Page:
Laura Stastny has a baby problem. Too many of them.
Baby rabbits with their wee eyes barely open, raccoons just beginning to don their masks, foxes too cute for their own good and even stylish painted turtles.
It seems that humans, who have hunkered down during the coronavirus pandemic, are noticing — and enthusiastically rescuing — wildlife. As a result, Nebraska Wildlife Rehab is on pace to receive a record number of animals this year.
“With people at home and less concerned about getting to the next place, they’re noticing more wildlife in their yards, and when animals are in trouble, we’re getting a lot of orphans,” said Stastny, the executive director of the rehab.
In the first five days of May, 300 babies were brought to the organization’s facilities in western Douglas County, Stastny said. During a typical May, the busiest month, 1,000 animals arrive.
“If the current pace holds through May, we’ll be close to 2,000, and that’s a big deal,” she said.
Many of the animals were in genuine need of rescuing, Stastny said, but others were unwisely nabbed by humans.
“We love that people are out there looking for wildlife, but we only want those in real need,” she said. “If those baby bunnies don’t need to come in, they shouldn’t come in. Their mothers still do a better job than we can.”
While some parts of the country — and the world — are seeing wild animals venture more boldly into deserted urban areas, Stastny doesn’t think that’s what’s happening in the Omaha area. She said a number of factors probably have led to the increased sightings and rescues:
- People have more time to be observant, and many are not cooped up at work, so they’re spending more time at home, where they are more likely to see backyard wildlife.
- Spring is the time of year when wild animals become more active, so they have become more visible at the same time that people have become more watchful.
- This spring could be producing a bit of a baby boom thanks to the relatively mild winter. The warmer, drier-than-usual winter would have made it easier for animals to survive and forage, resulting in higher reproductive success.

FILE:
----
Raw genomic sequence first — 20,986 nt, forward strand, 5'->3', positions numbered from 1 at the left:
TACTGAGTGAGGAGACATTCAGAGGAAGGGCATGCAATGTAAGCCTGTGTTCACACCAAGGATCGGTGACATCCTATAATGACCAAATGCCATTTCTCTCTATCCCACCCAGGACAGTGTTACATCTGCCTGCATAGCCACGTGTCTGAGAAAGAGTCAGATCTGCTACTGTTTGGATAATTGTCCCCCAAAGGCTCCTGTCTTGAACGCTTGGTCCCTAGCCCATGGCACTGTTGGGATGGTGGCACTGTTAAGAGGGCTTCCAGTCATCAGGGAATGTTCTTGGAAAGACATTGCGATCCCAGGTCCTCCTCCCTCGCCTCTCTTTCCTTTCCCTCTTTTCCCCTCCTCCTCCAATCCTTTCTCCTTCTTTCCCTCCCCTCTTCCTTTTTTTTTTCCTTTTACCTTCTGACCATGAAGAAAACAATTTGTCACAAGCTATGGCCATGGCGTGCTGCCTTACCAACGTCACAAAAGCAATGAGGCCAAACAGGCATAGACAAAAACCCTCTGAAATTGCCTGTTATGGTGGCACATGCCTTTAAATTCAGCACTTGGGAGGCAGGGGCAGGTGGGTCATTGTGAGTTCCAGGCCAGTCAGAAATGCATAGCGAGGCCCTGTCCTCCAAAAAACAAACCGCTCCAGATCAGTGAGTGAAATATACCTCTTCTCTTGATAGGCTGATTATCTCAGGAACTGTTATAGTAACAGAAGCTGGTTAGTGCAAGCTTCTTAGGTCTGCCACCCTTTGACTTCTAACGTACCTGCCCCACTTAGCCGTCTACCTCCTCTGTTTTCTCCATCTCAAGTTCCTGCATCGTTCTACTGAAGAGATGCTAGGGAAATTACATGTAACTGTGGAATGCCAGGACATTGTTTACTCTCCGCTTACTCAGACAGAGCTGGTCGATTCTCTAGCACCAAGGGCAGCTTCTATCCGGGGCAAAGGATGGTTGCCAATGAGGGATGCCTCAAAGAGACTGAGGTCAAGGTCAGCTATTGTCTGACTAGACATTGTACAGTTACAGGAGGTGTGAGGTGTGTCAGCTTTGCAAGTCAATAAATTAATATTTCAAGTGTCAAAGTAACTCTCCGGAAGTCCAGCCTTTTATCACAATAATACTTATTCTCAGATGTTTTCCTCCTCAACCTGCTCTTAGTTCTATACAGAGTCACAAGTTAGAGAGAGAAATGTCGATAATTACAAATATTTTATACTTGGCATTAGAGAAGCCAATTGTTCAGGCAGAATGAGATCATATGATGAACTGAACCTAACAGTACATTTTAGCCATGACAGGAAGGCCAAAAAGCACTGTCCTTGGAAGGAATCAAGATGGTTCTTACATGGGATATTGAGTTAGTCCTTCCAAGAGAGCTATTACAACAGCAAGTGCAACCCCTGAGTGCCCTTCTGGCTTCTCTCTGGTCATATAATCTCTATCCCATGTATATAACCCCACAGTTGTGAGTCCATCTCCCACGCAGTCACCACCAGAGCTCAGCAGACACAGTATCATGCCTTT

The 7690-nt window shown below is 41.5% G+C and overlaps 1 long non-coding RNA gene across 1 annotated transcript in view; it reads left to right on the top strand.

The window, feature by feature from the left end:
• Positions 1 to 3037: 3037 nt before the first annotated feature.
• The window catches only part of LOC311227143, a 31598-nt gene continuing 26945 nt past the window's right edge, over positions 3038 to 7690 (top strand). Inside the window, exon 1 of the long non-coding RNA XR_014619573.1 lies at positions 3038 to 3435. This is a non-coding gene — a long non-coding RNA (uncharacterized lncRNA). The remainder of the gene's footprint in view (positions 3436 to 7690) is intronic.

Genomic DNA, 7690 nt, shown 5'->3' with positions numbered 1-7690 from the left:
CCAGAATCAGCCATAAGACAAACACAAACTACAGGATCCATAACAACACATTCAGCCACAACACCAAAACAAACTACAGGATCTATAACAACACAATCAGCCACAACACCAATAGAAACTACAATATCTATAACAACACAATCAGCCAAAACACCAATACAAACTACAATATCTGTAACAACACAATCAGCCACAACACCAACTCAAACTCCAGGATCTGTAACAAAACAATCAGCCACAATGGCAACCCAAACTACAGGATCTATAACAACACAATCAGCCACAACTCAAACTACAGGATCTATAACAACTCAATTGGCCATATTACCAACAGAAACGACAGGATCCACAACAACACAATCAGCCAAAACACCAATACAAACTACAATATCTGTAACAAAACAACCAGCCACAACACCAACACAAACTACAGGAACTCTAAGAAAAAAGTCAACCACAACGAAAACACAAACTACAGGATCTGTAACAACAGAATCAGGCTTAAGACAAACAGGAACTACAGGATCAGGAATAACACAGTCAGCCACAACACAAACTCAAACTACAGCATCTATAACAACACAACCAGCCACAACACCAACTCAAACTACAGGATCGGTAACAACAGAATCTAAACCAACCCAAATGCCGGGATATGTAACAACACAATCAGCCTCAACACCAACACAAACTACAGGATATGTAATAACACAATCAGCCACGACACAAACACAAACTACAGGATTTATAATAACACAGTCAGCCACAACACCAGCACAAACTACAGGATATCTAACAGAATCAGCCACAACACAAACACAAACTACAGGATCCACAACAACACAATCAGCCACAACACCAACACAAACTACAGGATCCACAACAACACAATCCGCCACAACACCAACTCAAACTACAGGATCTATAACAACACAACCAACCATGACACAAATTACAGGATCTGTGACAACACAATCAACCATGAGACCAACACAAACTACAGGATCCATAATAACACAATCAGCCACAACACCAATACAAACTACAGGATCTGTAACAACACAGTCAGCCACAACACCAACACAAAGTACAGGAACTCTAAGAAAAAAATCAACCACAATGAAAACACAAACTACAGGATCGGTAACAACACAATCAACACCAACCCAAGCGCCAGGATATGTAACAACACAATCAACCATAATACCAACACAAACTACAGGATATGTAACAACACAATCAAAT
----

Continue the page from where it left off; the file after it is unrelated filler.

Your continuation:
- Last spring started on a harsh note, with lingering cold, snowy weather and the flooding, so wildlife was less obvious, perhaps bringing this year into sharper relief.
And, besides, she said, Omaha never really shut down, so the urban habitat hasn’t been deserted enough to draw in animals from outside the city.
So what is the rehab center seeing? Record numbers of squirrels, twice the usual rabbits, high numbers of raccoons and then there’s opossums and the occasional beaver and songbird. It’s still a little early for baby coyotes and bobcats, Stastny said.
Recently, an injured pelican was brought in. A fishing lure had pierced its beak, and it had become tangled in the line.
Animals are rehabilitated in different ways. Baby rabbits are fed for three or four weeks and released, reflecting their relatively fast maturation. Baby raccoons are kept for 20 weeks and taught about food sources such as fishing in water or scavenging roadkill. Foxes and coyotes are kept a little longer.
Stastny said the organization is getting a lot of calls about young foxes that appear abandoned by their mothers. In most cases, Stastny said, the kits — young foxes — are fine; the mother is just out hunting.
“We spend a lot of time on the phone talking about fox behavior,” she said. “We don’t mind. We’re here to educate people about wildlife. We’re happy to do that.”
The coronavirus has meant that the organization has had to restrict volunteers, so employees are working longer hours, she said. And the organization is still recovering from last year, when the flood destroyed its facilities. Now, with growing numbers of animals to care for and the organization in the midst of fundraising for a new facility in Omaha, donations would be appreciated, Stastny said. Donations can be made directly to the organization as part of the upcoming Omaha Gives! campaign or via an Amazon wish list.
“It’s an interesting time to be alive and try to figure out how to work in a safe way,” she said.Photos: Discarded fishing equipment endangers wildlife in Nebraska
Birds and fishing bobbers in a tree can be a common sight at some area lakes.
A Yellow-rumped Warbler in a tree surrounded by fishing line.
A Double-crested Cormorant snared by fishing line in a tree.
A painted turtle with a hook in its mouth.
An Eastern Phoebe surrounded by fishing line and a lure.
A snow goose tangled in fishing line.
A gull with a lure hooked into its beak.
A Ring-necked Duck covered in netting.
Dr. Keith Halsey removes a fishing hook from the mouth of a soft-shell turtle.
A great blue heron that was found at Camp Ashland, fishing line was tangled around one leg and both wings.
This great blue heron was found at Camp Ashland with fishing line tangled around one leg and both wings.
A Canada goose’s mouth after a hook was removed. Nebraska Wildlife Rehab helps more than 7,000 animals a year.
Dr. Keith Halsey removes fishing line embedded in a Canada goose’s leg.
An X-Ray that shows a common snapping turtle swallowed a large hook.
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